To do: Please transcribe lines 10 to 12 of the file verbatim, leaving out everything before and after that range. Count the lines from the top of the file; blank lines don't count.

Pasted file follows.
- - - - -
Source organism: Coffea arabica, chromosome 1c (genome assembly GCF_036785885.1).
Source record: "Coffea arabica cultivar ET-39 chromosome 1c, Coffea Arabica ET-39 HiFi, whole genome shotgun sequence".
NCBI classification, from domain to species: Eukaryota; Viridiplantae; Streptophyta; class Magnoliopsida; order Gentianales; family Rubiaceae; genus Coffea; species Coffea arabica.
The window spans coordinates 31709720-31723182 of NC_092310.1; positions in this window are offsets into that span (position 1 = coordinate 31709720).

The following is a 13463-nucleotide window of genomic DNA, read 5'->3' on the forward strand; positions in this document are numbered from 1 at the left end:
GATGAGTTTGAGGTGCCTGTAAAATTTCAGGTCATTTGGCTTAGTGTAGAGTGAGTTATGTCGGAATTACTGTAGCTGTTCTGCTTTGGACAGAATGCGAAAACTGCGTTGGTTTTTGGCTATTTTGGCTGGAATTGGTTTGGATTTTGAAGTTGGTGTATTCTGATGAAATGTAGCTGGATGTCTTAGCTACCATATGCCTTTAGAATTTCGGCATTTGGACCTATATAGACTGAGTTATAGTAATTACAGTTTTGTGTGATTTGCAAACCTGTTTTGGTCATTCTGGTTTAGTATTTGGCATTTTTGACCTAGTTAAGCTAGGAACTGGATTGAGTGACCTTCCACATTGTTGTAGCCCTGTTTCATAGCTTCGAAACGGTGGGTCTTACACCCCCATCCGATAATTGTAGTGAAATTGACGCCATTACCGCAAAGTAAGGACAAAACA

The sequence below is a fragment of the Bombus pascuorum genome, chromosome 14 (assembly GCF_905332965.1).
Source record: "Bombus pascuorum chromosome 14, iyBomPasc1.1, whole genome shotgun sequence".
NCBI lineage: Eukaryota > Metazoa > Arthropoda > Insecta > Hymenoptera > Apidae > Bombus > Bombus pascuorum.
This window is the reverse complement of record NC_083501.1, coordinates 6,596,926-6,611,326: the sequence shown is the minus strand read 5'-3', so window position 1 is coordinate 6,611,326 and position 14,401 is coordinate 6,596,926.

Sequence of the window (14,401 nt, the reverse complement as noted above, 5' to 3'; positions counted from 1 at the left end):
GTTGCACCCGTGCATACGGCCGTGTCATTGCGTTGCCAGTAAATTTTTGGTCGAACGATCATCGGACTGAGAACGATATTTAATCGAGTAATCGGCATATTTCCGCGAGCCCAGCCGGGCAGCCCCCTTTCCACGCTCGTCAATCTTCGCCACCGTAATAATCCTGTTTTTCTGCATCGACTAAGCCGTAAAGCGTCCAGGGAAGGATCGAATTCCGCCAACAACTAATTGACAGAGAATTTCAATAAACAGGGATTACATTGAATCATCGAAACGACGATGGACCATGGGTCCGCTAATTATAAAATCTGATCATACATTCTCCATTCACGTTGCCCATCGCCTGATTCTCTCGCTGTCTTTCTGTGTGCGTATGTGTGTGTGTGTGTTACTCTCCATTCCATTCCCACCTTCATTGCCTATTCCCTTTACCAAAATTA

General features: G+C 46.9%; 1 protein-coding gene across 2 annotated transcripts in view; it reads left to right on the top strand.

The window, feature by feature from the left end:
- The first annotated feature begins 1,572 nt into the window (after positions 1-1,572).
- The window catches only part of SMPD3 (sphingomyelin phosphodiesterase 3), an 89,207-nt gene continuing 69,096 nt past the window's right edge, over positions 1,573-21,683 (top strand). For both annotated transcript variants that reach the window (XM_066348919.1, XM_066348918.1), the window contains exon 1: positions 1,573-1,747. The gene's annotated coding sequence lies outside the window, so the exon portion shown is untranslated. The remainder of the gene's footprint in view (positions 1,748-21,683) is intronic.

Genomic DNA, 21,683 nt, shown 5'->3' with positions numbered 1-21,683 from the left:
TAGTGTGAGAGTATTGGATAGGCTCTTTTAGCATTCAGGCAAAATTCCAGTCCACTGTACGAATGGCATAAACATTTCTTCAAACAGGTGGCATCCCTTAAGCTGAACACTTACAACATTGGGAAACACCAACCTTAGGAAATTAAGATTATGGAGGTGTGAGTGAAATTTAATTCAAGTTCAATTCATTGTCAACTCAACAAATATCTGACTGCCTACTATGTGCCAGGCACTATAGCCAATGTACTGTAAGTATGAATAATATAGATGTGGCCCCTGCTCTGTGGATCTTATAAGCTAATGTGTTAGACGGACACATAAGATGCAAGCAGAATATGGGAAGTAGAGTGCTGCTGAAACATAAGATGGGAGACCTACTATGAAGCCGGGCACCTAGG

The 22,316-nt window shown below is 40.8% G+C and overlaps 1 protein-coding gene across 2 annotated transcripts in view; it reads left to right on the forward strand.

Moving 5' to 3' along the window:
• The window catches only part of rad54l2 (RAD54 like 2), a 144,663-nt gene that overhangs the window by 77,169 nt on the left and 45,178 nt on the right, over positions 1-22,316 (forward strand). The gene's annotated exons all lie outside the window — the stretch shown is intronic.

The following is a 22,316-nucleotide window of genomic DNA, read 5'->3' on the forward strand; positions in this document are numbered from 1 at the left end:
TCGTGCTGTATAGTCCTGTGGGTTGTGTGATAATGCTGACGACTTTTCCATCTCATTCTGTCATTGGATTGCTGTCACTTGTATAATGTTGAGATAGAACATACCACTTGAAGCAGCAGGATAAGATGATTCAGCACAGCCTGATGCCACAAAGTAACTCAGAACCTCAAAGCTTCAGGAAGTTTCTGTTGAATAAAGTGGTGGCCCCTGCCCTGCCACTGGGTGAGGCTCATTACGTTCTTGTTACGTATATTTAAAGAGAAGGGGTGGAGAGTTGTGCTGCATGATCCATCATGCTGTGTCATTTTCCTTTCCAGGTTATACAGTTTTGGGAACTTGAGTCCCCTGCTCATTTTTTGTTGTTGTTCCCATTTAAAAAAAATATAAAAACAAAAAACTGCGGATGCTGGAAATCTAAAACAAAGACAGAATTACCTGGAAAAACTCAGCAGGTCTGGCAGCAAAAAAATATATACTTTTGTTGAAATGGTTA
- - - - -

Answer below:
This window is the reverse complement of record NC_083501.1, coordinates 6,596,926-6,611,326: the sequence shown is the minus strand read 5'-3', so window position 1 is coordinate 6,611,326 and position 14,401 is coordinate 6,596,926.

Sequence of the window (14,401 nt, the reverse complement as noted above, 5' to 3'; positions counted from 1 at the left end):
GTTGCACCCGTGCATACGGCCGTGTCATTGCGTTGCCAGTAAATTTTTGGTCGAACGATCATCGGACTGAGAACGATATTTAATCGAGTAATCGGCATATTTCCGCGAGCCCAGCCGGGCAGCCCCCTTTCCACGCTCGTCAATCTTCGCCACCGTAATAATCCTGTTTTTCTGCATCGACTAAGCCGTAAAGCGTCCAGGGAAGGATCGAATTCCGCCAACAACTAATTGACAGAGAATTTCAATAAACAGGGATTACATTGAATCATCGAAACGACGATGGACCATGGGTCCGCTAATTATAAAATCTGATCATACATTCTCCATTCACGTTGCCCATCGCCTGATTCTCTCGCTGTCTTTCTGTGTGCGTATGTGTGTGTGTGTGTTACTCTCCATTCCATTCCCACCTTCATTGCCTATTCCCTTTACCAAAATTA